From its opening in 1958 until 1993, Normanhurst Boys' High School operated as a comprehensive school.[4] In 1993, the Government of New South Wales marked Normanhurst as one of several high schools allowed to select students by academic achievement.[4] The first intake of "selective" students was made up of those starting Year Seven in 1994, with a new intake of Year Sevens each year, until the school became fully selective in 1999.[4] Presently, Normanhurst is one of 17 fully selective schools in New South Wales.[5]

Academics[edit]

The following table shows Normanhurst's rankings relative to other schools in the state. The rankings are based on the percentage of exams sat that resulted in a placing on the Distinguished Achievers List (highest band result) as shown by the NSW Board of Studies (now BOSTES NSW).

Year Ranking
2018 16
2017 13
2016 11

Structure[edit]

Normanhurst Boys is not far from its "sister" school, Hornsby Girls' High School, with which joint curriculum and extra-curricular activities are held.

Entry[edit]

Normanhurst Boys High School is an academically selective high school and accepts a relatively small intake of 120 students in Year Seven. Offers of admission and matriculation into the school in Year 7 are made on the basis of academic merit, as assessed by the Selective High School Placement Test, sat in Year 6. As a result of its academic achievements, demand for entry into the school is exceptionally high and in turn reflected by one the highest entry standards of any school in New South Wales.[6] Some students may be accepted into Years Eight to Eleven, through direct application to the school and a subsequent internal selection process, consisting of a consideration of character and academic ability.[7]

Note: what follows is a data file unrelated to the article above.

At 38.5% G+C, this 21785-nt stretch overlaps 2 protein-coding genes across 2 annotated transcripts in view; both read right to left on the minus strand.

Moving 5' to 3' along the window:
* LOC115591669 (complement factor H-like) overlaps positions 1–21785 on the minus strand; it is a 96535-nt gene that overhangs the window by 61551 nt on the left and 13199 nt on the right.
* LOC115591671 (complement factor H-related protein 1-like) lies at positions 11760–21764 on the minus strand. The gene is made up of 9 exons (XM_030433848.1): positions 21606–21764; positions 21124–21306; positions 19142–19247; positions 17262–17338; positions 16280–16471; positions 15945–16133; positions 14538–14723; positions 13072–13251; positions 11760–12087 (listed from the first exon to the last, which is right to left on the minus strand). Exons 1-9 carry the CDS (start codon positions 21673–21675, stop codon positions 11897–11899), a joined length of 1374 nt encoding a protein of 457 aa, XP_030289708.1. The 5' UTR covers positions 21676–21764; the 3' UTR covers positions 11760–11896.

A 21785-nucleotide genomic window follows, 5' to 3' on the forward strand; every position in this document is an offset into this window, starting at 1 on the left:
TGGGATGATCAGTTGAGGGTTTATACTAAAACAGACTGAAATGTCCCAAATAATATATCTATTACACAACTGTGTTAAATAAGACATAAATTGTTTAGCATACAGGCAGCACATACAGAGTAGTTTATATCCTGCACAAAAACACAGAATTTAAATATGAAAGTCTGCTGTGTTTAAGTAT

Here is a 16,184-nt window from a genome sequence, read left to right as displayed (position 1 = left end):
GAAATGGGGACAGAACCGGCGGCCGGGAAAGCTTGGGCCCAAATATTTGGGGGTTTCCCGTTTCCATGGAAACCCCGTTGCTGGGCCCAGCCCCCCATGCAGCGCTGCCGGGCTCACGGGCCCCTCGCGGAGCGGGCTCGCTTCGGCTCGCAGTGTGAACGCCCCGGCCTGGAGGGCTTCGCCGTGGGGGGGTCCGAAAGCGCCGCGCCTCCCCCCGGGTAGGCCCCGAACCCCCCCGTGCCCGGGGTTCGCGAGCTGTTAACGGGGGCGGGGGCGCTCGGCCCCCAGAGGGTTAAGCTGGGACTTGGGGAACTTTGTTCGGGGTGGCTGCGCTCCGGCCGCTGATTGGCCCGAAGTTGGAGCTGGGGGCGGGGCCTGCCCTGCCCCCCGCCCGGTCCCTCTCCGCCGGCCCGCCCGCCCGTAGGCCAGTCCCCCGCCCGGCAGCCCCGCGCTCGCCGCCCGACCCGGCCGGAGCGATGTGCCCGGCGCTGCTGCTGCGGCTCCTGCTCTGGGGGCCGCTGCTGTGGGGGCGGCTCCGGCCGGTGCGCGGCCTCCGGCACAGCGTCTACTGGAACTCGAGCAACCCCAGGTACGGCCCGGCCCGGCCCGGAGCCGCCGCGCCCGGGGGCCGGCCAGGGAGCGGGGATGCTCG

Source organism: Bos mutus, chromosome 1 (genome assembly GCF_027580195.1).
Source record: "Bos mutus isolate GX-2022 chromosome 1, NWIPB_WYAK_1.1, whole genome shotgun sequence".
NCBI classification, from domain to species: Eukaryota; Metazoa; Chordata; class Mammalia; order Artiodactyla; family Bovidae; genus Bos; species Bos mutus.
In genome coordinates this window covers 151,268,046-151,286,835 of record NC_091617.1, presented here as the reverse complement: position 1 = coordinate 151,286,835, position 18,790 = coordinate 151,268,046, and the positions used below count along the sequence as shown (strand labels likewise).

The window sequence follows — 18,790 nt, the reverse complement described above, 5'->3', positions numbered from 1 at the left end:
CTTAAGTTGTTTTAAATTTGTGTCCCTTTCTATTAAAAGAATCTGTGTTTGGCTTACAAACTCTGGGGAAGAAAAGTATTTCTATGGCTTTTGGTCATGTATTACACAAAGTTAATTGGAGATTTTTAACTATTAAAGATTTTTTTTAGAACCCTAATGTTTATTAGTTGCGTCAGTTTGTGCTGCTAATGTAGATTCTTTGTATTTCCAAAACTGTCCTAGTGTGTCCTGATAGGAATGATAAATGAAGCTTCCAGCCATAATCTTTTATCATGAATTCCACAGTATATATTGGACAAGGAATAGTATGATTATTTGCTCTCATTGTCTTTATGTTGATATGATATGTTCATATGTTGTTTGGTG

Houses[edit]

The school has four houses, the names of which are based on figures in the Aboriginal Dreamtime. Pupils compete under their respective house in sport and academics. The houses are: